Library filed under Impact on Landscape from Pennsylvania
The Rendell administration is considering opening state forests and state parks to wind turbine development. Michael DiBernardinis, secretary of the Department of Conservation and Natural Resources, said today that a decision will be made in the next six months on what he admitted would be a controversial issue.
Aerial photo of a wind farm along the Allegheny Front in southern Pennsylvania in the United States.
A citizens' group opposed to the location of massive wind-energy plant in northern Potter County is pressuring Pennsylvania Gov. Ed Rendell to stop the plan. However, with Gov. Rendell pushing for renewable energy projects in Pennsylvania, the "Save God's Country" (SGC) group could face an uphill struggle. An SGC spokesman said the location of wind turbines in the region is at odds with the governor's strong support for the Pennsylvania Wilds tourist promotion plan. "Are hundreds of industrial wind turbines something that will tempt people to visit the Pennsylvania Wilds?" asked Dan Howe. "It seems incongruous, and yet this is what is happening in Potter, Cameron, McKean, Lycoming and Tioga counties, all designated as the Pennsylvania Wilds."
Facing criticism from landowners and local agencies over a proposed wind farm on Shaffer Mountain, Gamesa officials are working to dispel what they say is incorrect information being spread about the project. "We feel that the wind farm will be a positive for the community. People have some fears, some concerns about the project and we're going to reach out to the public in the coming months," said Ellen Lutz, Gamesa's director of development for the Atlantic region. The 30-turbine wind farm, which is projected to extend through parts of Shade and Ogle townships in Somerset County and Napier Township in Bedford County, has been subject to extensive studies by Gamesa and should meet environmental standards, company officials have said. However, allegations by local landowners that the project will ruin a spring that feeds a New Paris fish hatchery have been of particular concern to the company. "Our geotechnical testing of the area showed we would not disrupt any underground water supplies," Lutz said.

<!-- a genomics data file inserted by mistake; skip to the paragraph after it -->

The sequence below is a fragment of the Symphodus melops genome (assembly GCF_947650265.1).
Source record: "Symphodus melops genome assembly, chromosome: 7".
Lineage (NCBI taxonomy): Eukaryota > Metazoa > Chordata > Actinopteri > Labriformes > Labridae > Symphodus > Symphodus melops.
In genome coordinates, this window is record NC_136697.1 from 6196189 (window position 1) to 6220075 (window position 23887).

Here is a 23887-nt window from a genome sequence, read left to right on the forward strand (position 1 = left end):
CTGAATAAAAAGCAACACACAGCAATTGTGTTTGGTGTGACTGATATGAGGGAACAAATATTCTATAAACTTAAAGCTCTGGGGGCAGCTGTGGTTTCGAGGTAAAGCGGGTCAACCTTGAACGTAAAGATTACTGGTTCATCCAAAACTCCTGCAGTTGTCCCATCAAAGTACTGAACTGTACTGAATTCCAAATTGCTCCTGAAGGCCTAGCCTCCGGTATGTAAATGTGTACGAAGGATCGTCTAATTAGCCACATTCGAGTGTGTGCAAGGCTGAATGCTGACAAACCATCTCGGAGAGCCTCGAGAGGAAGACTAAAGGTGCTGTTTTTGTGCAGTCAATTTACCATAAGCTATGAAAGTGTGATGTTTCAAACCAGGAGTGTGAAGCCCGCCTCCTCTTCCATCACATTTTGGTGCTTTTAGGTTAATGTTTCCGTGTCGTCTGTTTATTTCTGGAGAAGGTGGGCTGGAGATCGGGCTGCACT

Windber Area Authority members voted to oppose a wind turbine project slated for the Shaffer Mountain area over concerns that the watershed will be negatively impacted. However, the move was largely ceremonial as the authority's legal right to restrict operations on the watershed land have already been enacted, solicitor James Cascio said during Wednesday's meeting. The authority, under a 1989 land use agreement with primary landowner Berwind Natural Resources Corp., of Philadelphia, has only the right to approve or approve with written conditions the terms of any use that would impact the watershed, he said. In January, the authority asked in writing for restrictions and specifications of the project regarding the watershed, and the developer, Gamesa Energy USA, has complied with that initial request, he said. At the time, the authority's main concern was the proximity of several turbines to authority wells.